Just over a year ago, I had my vinyl-wrapped RV-7 painted at Art Craft Paint in Santa Maria, CA. When I showed them the paint scheme and how I wanted my N number to be, two different colors, they questioned if I could get away with it. “Of course,” I said. “It’s done all the time.” I actually wasn’t sure. I figured that if it was not a legal marking, surely a paint shop would know. Fortunately, I had several weeks before the paint shop was ready to put the red and silver on the plane and I took that time to research what is and isn’t allowed on an “N” number. During that time, I saw the gorgeous RV-10 that was being given away by AOPA with the N number N260MG with the contrasting 0MG. Very cool in my world. By the way, do you ever say, “N number” and get that feeling that you’ve said something redundant like ATM Machine, or VIN Number? I digress.




FAR Part 45 gives all the detail for size and location of the N number including this:
§ 45.21 General.
Except as provided in §45.22, no person may operate a U.S.-registered aircraft unless that aircraft displays nationality and registration marks in accordance with the requirements of this section and §§45.23 through 45.33.
Unless otherwise authorized by the Administrator, no person may place on any aircraft a design, mark, or symbol that modifies or confuses the nationality and registration marks.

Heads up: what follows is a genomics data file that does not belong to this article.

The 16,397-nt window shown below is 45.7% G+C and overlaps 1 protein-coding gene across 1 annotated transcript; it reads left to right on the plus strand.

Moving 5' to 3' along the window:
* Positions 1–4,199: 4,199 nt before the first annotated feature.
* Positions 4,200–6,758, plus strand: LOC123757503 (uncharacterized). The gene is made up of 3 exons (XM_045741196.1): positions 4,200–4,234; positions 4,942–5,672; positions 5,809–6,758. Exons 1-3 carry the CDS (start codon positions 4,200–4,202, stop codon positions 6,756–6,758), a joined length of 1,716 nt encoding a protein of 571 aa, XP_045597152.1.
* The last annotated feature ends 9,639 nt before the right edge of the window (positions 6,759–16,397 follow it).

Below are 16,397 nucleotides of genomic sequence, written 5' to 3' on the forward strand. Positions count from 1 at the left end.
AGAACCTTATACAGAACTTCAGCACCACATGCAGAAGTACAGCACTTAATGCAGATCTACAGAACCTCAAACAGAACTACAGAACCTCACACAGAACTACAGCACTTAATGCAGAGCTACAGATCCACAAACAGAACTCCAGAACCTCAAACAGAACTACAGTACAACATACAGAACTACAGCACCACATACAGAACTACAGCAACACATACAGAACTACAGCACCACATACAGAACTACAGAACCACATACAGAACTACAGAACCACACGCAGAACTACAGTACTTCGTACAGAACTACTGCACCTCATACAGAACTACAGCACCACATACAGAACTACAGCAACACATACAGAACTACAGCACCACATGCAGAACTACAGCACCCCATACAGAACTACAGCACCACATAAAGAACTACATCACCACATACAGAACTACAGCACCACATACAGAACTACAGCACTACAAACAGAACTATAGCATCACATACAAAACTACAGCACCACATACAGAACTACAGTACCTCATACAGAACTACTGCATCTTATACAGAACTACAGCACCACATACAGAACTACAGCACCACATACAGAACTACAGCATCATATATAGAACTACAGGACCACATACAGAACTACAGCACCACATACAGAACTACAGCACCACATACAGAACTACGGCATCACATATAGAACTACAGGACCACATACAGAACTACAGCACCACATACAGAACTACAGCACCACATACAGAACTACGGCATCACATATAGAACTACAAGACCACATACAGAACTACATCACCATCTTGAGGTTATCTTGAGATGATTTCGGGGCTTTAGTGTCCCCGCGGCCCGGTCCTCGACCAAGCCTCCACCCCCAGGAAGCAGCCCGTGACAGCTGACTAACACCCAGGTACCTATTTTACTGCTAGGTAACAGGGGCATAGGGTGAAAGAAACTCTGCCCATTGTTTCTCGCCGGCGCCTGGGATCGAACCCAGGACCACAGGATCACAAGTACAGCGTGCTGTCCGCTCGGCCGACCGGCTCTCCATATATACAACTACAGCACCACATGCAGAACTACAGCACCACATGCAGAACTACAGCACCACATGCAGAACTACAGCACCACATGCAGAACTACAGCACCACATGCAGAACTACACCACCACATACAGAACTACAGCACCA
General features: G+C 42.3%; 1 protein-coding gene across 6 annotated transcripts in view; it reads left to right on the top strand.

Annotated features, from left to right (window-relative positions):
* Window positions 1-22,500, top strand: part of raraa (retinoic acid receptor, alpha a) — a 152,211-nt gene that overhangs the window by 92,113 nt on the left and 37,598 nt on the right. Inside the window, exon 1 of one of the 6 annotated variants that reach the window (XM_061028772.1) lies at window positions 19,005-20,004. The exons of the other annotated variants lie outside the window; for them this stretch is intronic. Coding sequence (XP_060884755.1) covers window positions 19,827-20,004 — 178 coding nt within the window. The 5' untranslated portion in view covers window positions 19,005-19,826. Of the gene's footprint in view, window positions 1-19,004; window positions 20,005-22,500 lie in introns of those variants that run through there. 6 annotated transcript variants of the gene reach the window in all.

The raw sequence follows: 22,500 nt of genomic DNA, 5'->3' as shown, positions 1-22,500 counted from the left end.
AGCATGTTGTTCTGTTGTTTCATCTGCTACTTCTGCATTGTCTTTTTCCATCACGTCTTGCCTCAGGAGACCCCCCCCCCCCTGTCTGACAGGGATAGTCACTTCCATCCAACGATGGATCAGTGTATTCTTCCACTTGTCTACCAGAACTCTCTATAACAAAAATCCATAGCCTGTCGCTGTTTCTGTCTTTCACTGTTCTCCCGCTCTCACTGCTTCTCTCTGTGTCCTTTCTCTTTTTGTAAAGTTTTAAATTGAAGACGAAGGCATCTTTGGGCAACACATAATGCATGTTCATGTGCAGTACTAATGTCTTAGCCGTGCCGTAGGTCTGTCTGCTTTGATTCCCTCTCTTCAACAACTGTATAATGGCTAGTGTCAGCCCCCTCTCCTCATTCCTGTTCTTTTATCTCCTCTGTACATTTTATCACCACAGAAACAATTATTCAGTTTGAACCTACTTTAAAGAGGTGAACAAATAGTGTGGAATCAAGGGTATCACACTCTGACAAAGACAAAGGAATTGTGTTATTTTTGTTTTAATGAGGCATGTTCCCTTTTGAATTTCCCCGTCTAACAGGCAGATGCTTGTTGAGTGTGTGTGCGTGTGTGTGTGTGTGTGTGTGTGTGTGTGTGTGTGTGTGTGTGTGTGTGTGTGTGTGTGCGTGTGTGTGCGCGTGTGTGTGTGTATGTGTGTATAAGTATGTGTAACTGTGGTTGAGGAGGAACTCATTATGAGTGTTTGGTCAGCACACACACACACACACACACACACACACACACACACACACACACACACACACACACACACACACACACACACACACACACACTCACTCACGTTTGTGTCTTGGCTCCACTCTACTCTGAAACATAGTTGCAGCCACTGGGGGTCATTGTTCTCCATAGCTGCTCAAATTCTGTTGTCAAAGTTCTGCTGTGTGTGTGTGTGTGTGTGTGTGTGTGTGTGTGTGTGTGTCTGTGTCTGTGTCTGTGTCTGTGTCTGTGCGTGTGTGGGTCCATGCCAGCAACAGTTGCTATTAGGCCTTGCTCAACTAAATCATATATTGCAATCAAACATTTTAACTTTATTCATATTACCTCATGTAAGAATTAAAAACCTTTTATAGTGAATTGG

Aircraft nationality and registration marks must—(
Except as provided in paragraph (d) of this section, be painted on the aircraft or affixed by any other means insuring a similar degree of permanence; (ie: paint or decal)
Have no ornamentation;
Contrast in color with the background; and
Be legible.

For most of us, we can look to the much easier-to-understand Advisory Circular (AC) 45-2E.
https://www.faa.gov/documentLibrary/...r/AC_45-2E.pdf
AC 45-2E covers the required markings for aircraft, engines, and propellers including what your ID plate must have on it and where it is placed as well as the EXPERIMENTAL or Light Sport markings. Here is some if the information:

Fixed-wing aircraft
Minimum height: 12 inches (with exceptions such as exhibition, limited or restricted category aircraft).
Location: (1) On both surfaces of a single vertical tail or on the outer surfaces of a multi-vertical tail, or (2) On the fuselage surfaces, on both sides of the fuselage between the trailing edge of the wing and the leading edge of the horizontal stabilizer. If engine pods or other equipment are located in this area and are an integral part of the fuselage side surfaces, you may place the marks on those pods or equipment.
Orientation: Horizontal

Experimental aircraft
Minimum Height: Exhibition, amateur-built, and light-sport aircraft with a maximum cruising speed of 180 knots or less 3 inches (with exceptions as shown in Table 3).
Location: (1) On both sides of the fuselage between the trailing edge of the wing and the leading edge of the horizontal stabilizer, or (2) On both sides of the vertical tail surface.
Orientation: Horizontal (with exceptions as shown in Table 3)

These are just two of the several aircraft types or categories AC 45-2E covers, and they're also examples of exceptions from the rules including this last item in the table:
Displaying an N-number on an aircraft, but not as specified in this AC. You may ask the FAA for authority to display the number in some other way. Contact your local FSDO or MIDO for assistance.